THE LAST VICTORIAN AND THE FIRST BABY BOOMER
The home of the author of The Unholy Trinity Trilogy
Where's Sailor Jack? - No Precedent - The Dove Is Dead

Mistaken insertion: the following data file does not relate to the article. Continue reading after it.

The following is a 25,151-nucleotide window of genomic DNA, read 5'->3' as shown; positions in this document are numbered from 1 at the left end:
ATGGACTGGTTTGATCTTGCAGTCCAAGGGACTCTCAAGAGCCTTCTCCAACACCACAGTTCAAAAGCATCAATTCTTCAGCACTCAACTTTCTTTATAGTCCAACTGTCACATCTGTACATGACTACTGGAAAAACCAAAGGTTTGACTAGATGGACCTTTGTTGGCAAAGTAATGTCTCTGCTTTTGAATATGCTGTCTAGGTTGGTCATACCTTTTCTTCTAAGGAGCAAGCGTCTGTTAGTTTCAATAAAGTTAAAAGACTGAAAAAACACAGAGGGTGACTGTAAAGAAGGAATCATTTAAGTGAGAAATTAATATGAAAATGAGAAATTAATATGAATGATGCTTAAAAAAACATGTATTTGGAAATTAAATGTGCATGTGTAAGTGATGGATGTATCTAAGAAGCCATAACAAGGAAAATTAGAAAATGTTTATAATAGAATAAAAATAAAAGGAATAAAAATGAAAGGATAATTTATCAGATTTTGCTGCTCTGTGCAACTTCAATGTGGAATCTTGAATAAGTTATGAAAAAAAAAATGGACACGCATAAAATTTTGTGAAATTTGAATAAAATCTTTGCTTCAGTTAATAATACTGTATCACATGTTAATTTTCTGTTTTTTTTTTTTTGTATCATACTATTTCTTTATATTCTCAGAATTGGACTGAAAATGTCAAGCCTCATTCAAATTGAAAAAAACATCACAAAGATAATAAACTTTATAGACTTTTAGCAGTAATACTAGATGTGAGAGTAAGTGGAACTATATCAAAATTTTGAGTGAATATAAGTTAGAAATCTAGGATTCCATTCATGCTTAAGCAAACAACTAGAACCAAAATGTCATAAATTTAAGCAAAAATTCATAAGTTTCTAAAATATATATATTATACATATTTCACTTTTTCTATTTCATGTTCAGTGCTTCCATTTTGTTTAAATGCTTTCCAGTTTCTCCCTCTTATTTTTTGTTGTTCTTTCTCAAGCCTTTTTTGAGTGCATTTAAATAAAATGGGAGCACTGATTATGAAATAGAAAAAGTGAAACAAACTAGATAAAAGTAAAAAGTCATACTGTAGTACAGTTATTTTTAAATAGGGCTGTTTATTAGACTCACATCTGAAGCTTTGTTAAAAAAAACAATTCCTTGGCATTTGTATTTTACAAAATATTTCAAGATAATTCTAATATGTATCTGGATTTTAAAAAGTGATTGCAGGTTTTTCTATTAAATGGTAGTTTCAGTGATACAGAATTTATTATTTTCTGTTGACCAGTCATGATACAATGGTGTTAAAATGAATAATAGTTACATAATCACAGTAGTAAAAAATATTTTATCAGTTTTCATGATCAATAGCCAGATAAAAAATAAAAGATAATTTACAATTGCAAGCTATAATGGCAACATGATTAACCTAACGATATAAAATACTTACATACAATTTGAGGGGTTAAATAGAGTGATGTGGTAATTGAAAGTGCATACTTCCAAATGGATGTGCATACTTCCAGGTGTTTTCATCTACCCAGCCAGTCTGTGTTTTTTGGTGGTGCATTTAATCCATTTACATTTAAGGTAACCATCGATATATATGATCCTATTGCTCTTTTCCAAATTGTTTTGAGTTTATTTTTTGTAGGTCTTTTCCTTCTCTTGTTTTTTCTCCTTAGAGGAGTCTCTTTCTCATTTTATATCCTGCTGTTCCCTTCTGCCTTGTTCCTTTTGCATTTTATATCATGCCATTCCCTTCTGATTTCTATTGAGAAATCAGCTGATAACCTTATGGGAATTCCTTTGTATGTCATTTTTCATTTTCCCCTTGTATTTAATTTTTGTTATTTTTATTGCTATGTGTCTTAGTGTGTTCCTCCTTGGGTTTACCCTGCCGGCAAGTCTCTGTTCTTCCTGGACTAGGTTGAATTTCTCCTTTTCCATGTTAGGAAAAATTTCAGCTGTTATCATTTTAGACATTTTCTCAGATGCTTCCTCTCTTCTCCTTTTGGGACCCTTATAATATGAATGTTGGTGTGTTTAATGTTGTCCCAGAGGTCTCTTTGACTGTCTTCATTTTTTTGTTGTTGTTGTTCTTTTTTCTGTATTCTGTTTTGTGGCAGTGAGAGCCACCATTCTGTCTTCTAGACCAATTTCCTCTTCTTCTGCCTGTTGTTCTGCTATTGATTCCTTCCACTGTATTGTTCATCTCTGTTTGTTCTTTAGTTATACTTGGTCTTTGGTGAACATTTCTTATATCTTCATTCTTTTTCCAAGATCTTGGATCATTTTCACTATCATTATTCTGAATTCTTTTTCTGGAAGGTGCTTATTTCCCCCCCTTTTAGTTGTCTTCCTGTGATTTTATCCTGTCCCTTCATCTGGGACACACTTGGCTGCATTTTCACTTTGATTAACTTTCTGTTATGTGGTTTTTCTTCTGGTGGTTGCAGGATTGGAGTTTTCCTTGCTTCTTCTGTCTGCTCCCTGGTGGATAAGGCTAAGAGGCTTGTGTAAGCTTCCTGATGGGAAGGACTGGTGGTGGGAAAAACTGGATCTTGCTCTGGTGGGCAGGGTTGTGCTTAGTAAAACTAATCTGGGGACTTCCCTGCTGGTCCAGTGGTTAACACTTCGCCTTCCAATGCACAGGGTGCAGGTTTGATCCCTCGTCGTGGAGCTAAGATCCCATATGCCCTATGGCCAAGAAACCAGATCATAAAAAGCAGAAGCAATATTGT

I’d better introduce myself, in case anybody ever gets to read this. You never know, maybe I’ll die before I’ve decided it’s best thrown away. It’s going to be as near factual as I can manage, as I’m losing my taste for fiction. Truth’s meant to be stranger than that. I’ve always wanted to write, and something’s happened today which might just end up as interesting. To me that is, probably not to you. I’ve often wondered if telling a real story can reveal a hidden meaning. Maybe this is a chance to see. I’m Bob Swarbrick, born and bred in the Lancashire village of St Chad’s. It’s at the west end of the Fylde, only a few miles outside Blackpool. I don’t live there now, having moved away for the second time a few years ago. My daughter does though, in my old house. I’m often back with my new partner, Wendy. The other folk I visit when I’m home, my mother, father and four grandparents, are all resident in the one place, just a few plots from each other, pushing up daisies in the cemetery at the edge of the village. I’ve a fair number of other relations and a few too many friends in there too. Decades ago, after my divorce and before Wendy and I got it together, I booked a plot for myself, near enough to the gate for me to look for an escape if I’m sent to the wrong place. Behind the funeral chapel, which serves both the quick and the dead, is a lavatory, only for the first category as far as I can tell. I sometimes have to be very quick in getting there nowadays. I’m past my three score and ten, and not too long ago I had a big heart attack, so it may not be long before I’m six feet under.